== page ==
Apparently it's not over for South Korea's commercial nuclear development industry after in 2017 President Moon Jae-in initiated his plan to phase out nuclear power and halt all reactor construction projects in the country.
Now for the first time South Korean-built key nuclear components will be used in the United States as part of efforts to introduced further safeguards at US facilities. The cutting edge new 'miniature' design was previously described in Forbes as a reactor that "doesn’t need the complex back-up power systems that traditional reactors require" and which "won’t melt down or otherwise cause any of the nightmares people think about when imagining the worse for nuclear power."
Nikkei Asian Review reports this week that "Miniature nuclear reactors that use key components from South Korea's Doosan Heavy Industries & Construction have won first-of-its-kind certification for use in the U.S."
It's part of a $1.3 billion contract between Doosan and American company NuScale Power for work on a major project in Utah, approved by the US Nuclear Regulatory Commission in late August.
The nuclear plant is scheduled to come online by 2029 under the operation of Utah Associated Municipal Power Systems, with the South Korean-made small reactor modules, or SMRs, considered crucial to the cutting edge infrastructure and updated safety measures.
Nikkei describes what's slated to be a 12-module plant:
Each SMR unit is capable of producing 50 megawatts of power, or about 5% that of a conventional reactor. An SMR is considered a safer alternative since it can be cooled in a water tank, cutting out the risk of an accident due to problems with water pumps or the electrical source.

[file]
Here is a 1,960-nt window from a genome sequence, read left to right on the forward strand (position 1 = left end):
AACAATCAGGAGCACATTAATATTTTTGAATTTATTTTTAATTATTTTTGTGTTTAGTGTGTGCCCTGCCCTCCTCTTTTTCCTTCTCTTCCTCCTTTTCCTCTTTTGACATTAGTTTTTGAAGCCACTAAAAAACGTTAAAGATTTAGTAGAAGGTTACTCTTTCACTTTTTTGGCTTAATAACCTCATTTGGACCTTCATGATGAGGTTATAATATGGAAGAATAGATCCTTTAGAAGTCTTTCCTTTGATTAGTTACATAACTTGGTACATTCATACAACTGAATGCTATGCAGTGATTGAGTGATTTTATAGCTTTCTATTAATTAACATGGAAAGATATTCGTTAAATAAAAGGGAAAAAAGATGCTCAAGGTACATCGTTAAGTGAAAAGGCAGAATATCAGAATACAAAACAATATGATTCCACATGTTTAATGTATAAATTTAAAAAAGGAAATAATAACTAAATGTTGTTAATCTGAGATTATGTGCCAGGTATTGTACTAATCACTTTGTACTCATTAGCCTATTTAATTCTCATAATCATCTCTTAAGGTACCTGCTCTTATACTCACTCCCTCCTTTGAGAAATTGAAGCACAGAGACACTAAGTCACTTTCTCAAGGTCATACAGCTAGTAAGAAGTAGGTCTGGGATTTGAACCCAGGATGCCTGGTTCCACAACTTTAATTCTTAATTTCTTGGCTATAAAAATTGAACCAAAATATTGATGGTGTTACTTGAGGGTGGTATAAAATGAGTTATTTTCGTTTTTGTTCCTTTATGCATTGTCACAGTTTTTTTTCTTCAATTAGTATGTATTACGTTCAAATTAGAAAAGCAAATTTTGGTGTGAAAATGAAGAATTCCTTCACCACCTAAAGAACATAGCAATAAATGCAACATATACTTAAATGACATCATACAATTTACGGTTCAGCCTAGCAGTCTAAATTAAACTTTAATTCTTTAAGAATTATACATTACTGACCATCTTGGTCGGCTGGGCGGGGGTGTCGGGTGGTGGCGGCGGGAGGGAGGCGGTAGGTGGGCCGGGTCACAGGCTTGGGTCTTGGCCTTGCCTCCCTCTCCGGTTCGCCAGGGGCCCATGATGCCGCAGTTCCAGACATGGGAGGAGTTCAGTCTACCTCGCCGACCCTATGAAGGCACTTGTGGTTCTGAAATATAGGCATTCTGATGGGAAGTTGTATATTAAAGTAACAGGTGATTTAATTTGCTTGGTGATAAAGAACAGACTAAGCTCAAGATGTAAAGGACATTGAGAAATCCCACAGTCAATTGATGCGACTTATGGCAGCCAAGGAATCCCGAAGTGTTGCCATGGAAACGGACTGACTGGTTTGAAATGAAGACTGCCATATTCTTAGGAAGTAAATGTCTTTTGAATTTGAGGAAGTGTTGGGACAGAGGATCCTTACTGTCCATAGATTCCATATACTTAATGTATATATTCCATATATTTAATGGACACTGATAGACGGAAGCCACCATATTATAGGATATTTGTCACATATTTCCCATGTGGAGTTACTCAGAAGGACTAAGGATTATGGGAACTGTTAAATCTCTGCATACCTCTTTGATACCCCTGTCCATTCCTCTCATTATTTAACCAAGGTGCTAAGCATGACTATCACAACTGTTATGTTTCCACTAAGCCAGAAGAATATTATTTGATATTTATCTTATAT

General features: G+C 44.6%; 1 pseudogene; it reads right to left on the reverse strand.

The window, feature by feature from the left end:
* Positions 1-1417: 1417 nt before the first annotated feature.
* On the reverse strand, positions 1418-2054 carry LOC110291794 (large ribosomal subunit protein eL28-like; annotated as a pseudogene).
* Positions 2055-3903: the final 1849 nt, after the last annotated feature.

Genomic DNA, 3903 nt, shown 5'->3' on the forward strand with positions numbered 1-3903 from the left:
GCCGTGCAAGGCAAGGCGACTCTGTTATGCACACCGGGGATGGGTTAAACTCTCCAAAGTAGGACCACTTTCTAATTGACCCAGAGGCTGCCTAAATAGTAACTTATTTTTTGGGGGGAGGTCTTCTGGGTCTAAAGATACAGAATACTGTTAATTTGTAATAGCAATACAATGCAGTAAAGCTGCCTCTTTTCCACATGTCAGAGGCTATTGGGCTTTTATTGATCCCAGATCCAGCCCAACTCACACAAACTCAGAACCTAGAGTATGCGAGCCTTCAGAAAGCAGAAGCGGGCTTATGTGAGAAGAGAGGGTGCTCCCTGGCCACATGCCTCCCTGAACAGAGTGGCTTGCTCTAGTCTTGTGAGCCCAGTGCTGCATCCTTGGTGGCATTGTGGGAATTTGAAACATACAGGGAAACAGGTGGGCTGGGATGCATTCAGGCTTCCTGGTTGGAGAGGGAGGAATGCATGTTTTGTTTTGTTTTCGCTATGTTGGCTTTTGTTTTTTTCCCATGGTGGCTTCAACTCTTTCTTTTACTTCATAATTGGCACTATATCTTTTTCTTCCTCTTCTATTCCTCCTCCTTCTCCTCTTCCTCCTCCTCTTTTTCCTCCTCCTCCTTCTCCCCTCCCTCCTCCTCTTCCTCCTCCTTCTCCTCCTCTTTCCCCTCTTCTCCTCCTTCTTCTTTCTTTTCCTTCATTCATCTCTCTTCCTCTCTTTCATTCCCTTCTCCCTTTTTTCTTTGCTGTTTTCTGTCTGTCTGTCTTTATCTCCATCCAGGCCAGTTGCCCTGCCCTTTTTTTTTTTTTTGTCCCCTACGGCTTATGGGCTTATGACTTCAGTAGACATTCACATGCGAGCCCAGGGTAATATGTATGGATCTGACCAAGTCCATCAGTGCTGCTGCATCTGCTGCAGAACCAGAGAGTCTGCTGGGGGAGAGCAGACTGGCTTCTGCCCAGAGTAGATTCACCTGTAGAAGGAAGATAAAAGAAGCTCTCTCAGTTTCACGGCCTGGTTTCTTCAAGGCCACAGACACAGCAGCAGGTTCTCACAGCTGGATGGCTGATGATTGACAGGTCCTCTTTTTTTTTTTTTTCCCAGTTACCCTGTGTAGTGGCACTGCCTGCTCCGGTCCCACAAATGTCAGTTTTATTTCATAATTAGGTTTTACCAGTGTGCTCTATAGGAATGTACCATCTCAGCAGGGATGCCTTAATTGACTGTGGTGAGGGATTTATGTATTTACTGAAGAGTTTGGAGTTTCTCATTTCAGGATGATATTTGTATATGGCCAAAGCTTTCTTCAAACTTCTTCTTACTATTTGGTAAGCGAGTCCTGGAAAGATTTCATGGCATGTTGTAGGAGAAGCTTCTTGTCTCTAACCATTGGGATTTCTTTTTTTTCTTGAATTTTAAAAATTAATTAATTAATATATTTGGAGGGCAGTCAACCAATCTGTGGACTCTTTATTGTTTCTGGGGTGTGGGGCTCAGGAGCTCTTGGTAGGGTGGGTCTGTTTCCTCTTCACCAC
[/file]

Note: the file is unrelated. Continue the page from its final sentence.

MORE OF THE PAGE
Doosan's SMRs are designed to be placed in underground water tanks. There is only a minor risk of reactors losing cooling capabilities due to earthquakes or other external factors.
"Small Modular Reactor" size comparison to conventional reactor:
Doosan has been a lead developer behind South Korea's nuclear power industry, responsible for construction of at least two dozen reactors at five nuclear plans, but has seen its finances on the brink of collapse in recent years amid Moon Jae-in's nuclear phaseout and amid the move toward other 'safer' alternative energy sources.
"The U.S. approval of the Utah project, which greenlights the $1.3 billion SMR order, will lead to an injection of much-needed capital. That and an agreement to sell off its construction equipment business have lifted Doosan's stock price," Nikkei notes.
As a 'faster' and 'cheaper' to install - but purportedly safer - reactor design, it could as Nikkie underscores, be "a promising antidote to the trend away from nuclear power in Western countries."
The US Department of Energy deems Small Modular Reactors as "a key part of the Department’s goal to develop safe, clean, and affordable nuclear power options," according to its official website.